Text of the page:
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  4. "And so it goes with 'taxation is theft'; that only makes sense after one has already decided (for some other reason) that the State is illegitimate."

    While I understand your broader point, I disagree with this statement. That taxation is theft follows once one has concluded that a state has no claim on its people's resources.* A state's legitimacy, in turn, depends in part on whether it perpetuates itself through theft. The dispute boils down to a debate about property rights: who is entitled to what, and subject to what qualifications?

    (Of course, if one defines "state" as an entity that—in addition, that is, to other attributes—has the right to claim a part of the resources of its people, then the conclusion that an entity is a state indeed destroys the "taxation is theft" argument. But one must still settle the property-rights issue in order to determine whether an entity is a state, and so the result is the same.)

    * — In using the term "people's resources," I mean only to denote the things they possess, or would possess in the absence of taxation. Hence even a stolen watch is, in my usage, a "resource" of the thief (albeit an increasingly obsolete one)—the phrase speaks to the issue of actual control, and not any normative question of property rights.

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  5. I am sure I am a rare case but the argument that taxation is theft did convince me to abandon statism.

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  6. "And so it goes with 'taxation is theft'; that only makes sense after one has already decided (for some other reason) that the State is illegitimate."

    While I understand your broader point, I disagree with this statement. That taxation is theft follows once one has concluded that a state has no claim on its people's resources.* A state's legitimacy, in turn, depends in part on whether it perpetuates itself through theft. The dispute boils down to a debate about property rights: who is entitled to what, and subject to what qualifications?

    (Of course, if one defines "state" as an entity that—in addition, that is, to other attributes—has the right to claim a part of the resources of its people, then the conclusion that an entity is a state indeed destroys the "taxation is theft" argument. But one must still settle the property-rights issue in order to determine whether an entity is a state, and so the result is the same.)

    * — In using the term "people's resources," I mean only to denote the things they possess, or would possess in the absence of taxation. Hence even a stolen watch is, in my usage, a "resource" of the thief (albeit an increasingly obsolete one)—the phrase speaks to the issue of actual control, and not any normative question of property rights.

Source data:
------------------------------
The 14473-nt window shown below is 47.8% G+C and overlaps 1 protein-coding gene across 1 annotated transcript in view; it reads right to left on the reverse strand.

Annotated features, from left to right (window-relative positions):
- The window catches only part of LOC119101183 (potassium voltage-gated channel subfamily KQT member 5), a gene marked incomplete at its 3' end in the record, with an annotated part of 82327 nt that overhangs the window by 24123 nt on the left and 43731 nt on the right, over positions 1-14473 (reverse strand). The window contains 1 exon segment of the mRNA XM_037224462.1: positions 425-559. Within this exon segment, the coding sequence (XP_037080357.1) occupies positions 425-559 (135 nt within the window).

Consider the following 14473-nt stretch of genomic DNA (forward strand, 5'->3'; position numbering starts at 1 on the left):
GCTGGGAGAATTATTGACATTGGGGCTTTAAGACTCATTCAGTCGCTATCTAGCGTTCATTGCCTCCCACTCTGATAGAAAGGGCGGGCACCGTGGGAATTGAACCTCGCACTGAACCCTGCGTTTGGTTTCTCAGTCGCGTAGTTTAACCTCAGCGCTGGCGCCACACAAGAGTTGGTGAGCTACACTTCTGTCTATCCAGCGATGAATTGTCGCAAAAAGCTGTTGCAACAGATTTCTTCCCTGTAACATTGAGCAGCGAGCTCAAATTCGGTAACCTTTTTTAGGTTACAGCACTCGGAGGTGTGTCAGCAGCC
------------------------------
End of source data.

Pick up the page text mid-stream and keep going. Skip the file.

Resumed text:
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  7. "That taxation is theft follows once one has concluded that a state has no claim on its people's resources.* A state's legitimacy, in turn, depends in part on whether it perpetuates itself through theft."

    Fine, but you can work from its legitimacy to its claim on people's resources, e.g., IF the State is vital to social order, THEN every member of society has an obligation to support it, and THEN it has a legitimate claim to people's resources.

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  8. I don't doubt it happens, nothing. And the argument "property is theft" has no doubt turned some into communists as well. Whether an argument is good and whether it works are separate questions.

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  9. I suspect this works fairly often with certain people -- namely, among Americans who have a gut feeling that their government is crooked. They already accept a tacit premise that might actually be clarified by encountering the the notion that taxation is theft. It's possible to work one's way up -- if that's really the right direction -- from an empirically, if anecdotally, grounded distrust of government to libertarianism and mock-philosophical Lockeanism.

    Unfortunately, political opinions arrived at in such a slipshod fashion probably won't stand up to a serious intellectual test. The ease with which many young people go from realizing that something is wrong with their society and government to becoming libertarians or anarchists reminds me of a friend of mine who was a quick, enthusiastic convert to evangelical Christianity. He was dazzled by crude theology because he had never studied anything like it before. (He was an engineer.) But once his studies in other fields taught him to reason more rigorously, he lost all faith and became an outspoken atheist. A more supple and sophisticated theology would have stood his faith in better stead.

    A quick hit of stripped-down Lockeanism is maybe not the best way to make reliable converts to libertarianism, even if it seems to be good for short-term numbers.